Some Lowcountry residents are criticizing the decision to add police officers to North Charleston elementary schools, but the city’s mayor said he won’t apologize for taking action to keep students safe.

If you go

Who: Citizens United for Public Schools community meetingWhat: Community members are invited to attend and give their input on the best way for schools and law enforcement to work together for students’ benefit.When: 6:30 p.m. WednesdayWhere: Alfred Williams Community Center, 4401 Durant Ave., North Charleston.

Citizens United for Public Schools, an umbrella group that includes the Charleston branch of the National Association for the Advancement of Colored People and the Lowcountry Justice Commission, among others, said Wednesday that it was a “hasty, ill-advised and possibly injurious” initiative to add officers to the city’s 21 public elementary schools.

What they said

“While the safety of our children is an ongoing concern for all responsible citizens, the city of North Charleston’s unilateral decision is not the answer. If school safety is to be equitably and fairly achieved, then the school district should consult with all area law enforcement agencies and those in the community and review security policies and procedures that the school district already has in place.”Dot Scott, president of the Charleston NAACP and spokeswoman for Citizens United for Public Schools“As mayor of North Charleston, my number one job is to ensure the safety our citizens, and I will not be apologetic for doing so. ... We have placed police officers in all of our schools so students can focus solely on learning and to give parents peace of mind that their children will be in a safe environment while away from their care.”North Charleston Mayor Keith Summey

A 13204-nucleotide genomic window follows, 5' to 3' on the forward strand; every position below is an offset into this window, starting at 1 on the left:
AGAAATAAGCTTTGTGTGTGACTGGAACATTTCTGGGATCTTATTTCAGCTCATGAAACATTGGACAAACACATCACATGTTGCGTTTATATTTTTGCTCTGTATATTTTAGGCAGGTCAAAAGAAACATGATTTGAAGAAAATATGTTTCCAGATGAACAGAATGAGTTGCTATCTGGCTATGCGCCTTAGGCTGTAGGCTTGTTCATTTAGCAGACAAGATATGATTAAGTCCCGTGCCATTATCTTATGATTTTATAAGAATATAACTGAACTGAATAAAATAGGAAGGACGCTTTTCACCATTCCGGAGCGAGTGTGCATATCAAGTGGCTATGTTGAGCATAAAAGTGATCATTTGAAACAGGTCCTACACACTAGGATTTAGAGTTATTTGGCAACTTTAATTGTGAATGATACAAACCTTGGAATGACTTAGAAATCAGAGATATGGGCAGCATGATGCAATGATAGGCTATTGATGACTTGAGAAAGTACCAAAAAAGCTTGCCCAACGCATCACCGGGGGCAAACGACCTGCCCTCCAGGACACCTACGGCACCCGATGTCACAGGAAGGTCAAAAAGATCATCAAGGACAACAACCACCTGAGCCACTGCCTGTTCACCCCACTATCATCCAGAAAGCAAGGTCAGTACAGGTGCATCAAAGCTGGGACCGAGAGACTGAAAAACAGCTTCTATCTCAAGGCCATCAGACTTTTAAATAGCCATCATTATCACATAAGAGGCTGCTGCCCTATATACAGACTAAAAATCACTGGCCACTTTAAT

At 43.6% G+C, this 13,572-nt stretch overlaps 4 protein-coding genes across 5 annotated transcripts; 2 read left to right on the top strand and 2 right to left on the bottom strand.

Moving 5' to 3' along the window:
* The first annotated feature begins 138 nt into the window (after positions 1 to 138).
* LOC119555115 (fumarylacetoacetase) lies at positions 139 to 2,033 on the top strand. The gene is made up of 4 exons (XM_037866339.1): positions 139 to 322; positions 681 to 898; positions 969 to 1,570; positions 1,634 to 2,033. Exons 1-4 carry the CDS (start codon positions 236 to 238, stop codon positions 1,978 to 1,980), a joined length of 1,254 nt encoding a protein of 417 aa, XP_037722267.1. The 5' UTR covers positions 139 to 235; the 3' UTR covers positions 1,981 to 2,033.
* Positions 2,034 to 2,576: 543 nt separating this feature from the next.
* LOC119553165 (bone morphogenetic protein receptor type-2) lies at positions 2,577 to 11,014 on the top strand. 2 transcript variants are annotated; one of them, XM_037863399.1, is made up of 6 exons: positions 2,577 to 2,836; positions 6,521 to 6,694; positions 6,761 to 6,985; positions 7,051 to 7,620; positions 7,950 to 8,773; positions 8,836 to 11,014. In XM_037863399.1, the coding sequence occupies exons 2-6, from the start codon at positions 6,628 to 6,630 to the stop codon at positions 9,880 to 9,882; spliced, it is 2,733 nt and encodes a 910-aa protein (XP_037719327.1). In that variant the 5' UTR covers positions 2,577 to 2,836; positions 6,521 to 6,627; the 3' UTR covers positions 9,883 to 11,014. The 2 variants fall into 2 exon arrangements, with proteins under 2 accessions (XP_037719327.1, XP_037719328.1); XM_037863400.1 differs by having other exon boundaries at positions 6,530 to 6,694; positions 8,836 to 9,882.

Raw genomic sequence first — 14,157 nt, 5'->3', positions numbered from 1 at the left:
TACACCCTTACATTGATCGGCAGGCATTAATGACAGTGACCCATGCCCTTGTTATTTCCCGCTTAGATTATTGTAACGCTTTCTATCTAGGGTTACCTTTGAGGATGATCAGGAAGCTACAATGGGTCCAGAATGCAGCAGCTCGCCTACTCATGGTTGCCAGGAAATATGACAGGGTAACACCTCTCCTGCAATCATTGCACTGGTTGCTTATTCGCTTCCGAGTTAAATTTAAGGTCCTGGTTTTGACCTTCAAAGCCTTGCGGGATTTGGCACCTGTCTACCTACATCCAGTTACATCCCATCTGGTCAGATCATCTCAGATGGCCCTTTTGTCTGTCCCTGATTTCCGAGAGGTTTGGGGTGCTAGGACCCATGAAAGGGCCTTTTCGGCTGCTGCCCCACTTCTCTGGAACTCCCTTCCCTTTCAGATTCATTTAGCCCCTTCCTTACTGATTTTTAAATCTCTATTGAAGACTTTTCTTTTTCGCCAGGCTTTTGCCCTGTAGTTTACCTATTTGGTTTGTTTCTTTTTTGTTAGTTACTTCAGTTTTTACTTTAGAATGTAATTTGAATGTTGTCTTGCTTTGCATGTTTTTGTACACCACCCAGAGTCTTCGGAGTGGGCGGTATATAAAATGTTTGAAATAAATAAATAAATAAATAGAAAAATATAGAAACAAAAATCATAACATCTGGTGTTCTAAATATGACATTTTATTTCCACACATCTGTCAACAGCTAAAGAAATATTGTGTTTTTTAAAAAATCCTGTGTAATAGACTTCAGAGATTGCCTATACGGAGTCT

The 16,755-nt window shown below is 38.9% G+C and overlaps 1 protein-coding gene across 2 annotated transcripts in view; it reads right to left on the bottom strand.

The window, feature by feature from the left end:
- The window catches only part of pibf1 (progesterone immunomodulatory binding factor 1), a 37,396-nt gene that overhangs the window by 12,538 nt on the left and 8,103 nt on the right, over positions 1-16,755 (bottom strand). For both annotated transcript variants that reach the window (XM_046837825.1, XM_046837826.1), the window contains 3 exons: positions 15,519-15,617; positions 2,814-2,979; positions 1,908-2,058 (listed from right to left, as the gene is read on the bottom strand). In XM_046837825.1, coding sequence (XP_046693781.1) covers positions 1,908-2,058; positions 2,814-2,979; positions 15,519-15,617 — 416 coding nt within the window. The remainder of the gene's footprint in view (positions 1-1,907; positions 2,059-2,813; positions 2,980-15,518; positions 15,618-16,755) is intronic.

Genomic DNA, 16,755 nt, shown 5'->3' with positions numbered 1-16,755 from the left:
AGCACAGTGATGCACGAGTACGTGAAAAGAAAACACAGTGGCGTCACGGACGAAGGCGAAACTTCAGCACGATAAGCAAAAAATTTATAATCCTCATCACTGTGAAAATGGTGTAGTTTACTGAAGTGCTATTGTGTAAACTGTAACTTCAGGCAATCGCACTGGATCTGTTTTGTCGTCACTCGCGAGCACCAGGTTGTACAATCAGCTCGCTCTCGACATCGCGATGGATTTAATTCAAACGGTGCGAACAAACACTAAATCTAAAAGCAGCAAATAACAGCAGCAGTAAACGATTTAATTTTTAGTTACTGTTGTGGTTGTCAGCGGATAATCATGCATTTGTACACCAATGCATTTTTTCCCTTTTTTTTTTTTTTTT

They also have organized a community meeting to discuss the best way to protect all of the county’s 80 schools.

CUPS supporters cited a number of potential issues associated with the increased police presence, such as officers rather than educators enforcing discipline.

“An increased police presence may aggravate the situation in some schools and make our schools look and operate more like detention facilities than like places of learning,” said Dot Scott, president of the Charleston NAACP, who gave a statement on behalf of CUPS.

CUPS specifically took issue with North Charleston police, citing a history of racial profiling and a past of “violent and abusive behavior.”

“The chance of parents being ‘profiled’ simply for going to their children’s schools is frighteningly possible,” Scott said.

North Charleston Police Chief Jon Zumalt was out of the office Wednesday, and spokesman Spencer Pryor deferred comment to North Charleston Mayor Keith Summey.

Summey also was out of the office but released a statement saying police were in schools so students can focus on learning and so parents will know their children are in a safe environment.

He said he would not be dissuaded by the voices of a few, nor would he risk students’ safety.